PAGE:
Chapter 5

Paris—June 15, 1940

The next morning, breakfast at the Hotel Les Jardin de Luxembourg was a meager affair: day-old bread and the remains of a few pots of jam—and no butter. Walter was the only one eating.

Madame Hortense, the concierge, was clearly in a mood. Phillipe, the waiter, had apparently joined the hordes fleeing Paris along with the rest of the hotel’s guests, so she had to serve him herself.

Madame Hortense was a formidable woman. She stood several inches below five feet, and her girth almost matched her height, but she was clearly hewn from the same stone as Notre Dame. She might have been the model for the gargoyles, he thought. Her gray hair curled on top of her head like a mob cap. She’d be right in place in front of the guillotine, knitting away fiercely as the heads rolled. Madame Hortense nearly slammed the coffee pot down on the table in front of him, looked around the empty room, and sniffed contemptuously.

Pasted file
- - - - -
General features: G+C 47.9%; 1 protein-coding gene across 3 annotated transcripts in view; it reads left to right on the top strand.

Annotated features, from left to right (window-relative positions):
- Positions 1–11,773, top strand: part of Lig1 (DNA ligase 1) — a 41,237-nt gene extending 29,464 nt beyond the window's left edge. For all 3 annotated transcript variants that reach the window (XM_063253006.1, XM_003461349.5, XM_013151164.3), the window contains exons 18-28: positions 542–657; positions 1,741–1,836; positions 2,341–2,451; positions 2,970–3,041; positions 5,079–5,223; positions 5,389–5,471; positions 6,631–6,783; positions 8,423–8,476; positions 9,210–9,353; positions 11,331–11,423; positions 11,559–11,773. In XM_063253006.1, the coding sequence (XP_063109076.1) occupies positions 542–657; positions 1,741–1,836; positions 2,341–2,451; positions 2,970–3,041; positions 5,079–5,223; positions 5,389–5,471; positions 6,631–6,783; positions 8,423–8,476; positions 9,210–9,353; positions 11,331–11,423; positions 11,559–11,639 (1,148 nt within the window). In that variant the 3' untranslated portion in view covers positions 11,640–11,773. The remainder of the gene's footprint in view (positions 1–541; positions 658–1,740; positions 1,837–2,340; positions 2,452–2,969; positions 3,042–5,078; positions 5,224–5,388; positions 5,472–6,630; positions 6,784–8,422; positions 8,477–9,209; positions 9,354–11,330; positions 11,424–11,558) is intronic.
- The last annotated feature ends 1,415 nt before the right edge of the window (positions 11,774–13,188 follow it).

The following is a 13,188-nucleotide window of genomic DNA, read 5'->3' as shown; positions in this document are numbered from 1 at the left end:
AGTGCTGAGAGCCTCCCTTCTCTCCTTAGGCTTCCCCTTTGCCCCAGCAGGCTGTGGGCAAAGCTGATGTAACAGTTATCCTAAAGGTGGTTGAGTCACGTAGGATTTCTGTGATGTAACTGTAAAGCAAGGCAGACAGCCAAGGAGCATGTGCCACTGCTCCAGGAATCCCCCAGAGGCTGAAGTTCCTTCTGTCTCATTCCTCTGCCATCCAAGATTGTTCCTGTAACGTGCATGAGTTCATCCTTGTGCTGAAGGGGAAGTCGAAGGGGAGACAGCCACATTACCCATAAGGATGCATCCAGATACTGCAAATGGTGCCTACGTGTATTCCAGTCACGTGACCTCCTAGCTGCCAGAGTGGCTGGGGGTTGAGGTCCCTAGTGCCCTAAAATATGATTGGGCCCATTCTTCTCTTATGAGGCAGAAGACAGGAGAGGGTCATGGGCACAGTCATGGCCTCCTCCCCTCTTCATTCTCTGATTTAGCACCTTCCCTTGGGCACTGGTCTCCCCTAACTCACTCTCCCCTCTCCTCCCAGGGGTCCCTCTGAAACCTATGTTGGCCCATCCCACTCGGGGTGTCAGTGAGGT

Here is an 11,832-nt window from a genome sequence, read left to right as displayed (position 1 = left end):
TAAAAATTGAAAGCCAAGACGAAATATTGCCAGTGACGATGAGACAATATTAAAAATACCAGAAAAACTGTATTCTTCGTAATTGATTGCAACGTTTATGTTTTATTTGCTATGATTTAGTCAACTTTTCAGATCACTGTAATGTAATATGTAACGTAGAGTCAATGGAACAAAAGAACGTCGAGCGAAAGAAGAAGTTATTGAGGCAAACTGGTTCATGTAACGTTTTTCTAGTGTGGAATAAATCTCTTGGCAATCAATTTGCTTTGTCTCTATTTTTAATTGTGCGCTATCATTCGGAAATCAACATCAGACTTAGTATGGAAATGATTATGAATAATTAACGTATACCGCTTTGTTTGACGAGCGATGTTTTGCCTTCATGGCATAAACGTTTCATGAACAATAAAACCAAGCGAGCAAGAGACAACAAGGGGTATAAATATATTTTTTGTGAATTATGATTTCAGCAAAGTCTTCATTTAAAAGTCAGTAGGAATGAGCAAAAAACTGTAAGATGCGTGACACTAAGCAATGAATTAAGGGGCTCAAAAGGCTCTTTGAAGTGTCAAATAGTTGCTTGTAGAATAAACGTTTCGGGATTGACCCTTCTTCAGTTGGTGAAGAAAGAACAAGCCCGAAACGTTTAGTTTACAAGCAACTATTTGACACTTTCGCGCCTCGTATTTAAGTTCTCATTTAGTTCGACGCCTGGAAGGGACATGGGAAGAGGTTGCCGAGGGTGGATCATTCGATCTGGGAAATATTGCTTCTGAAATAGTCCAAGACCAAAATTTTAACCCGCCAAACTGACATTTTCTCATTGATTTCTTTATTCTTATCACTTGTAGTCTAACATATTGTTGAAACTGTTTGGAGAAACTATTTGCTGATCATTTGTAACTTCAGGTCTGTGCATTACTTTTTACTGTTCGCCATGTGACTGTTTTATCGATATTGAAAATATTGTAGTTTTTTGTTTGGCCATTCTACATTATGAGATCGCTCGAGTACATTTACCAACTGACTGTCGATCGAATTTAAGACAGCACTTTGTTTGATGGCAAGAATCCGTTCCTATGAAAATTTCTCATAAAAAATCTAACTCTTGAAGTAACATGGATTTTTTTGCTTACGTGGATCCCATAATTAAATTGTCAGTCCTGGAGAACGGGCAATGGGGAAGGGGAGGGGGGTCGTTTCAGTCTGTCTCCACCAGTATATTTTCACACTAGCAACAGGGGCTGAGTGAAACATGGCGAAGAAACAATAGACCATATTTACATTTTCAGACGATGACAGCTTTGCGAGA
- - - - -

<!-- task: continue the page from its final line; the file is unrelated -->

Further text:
Walter responded by smiling pleasantly and raising his eyebrows as if to say, “Ah yes?”

Les effrayants s’envolons. Eh bien, qui se fait brébis, le loup le mange,” she spit out. “The cowards run like sheep; that just makes it easier for the wolves to eat them.”

D’accord,” Walter nodded sympathetically in agreement, then returned to his breakfast.

On his way out, he stopped at the desk to return his key. The hotel’s reception area, like those of most Paris hotels, had a wall of cubbyholes in which messages might be placed and the keys left when guests left their rooms for the day or evening. With the same innocent smile he asked, “Madame, I know it’s quite irregular, but might I take my passport with me?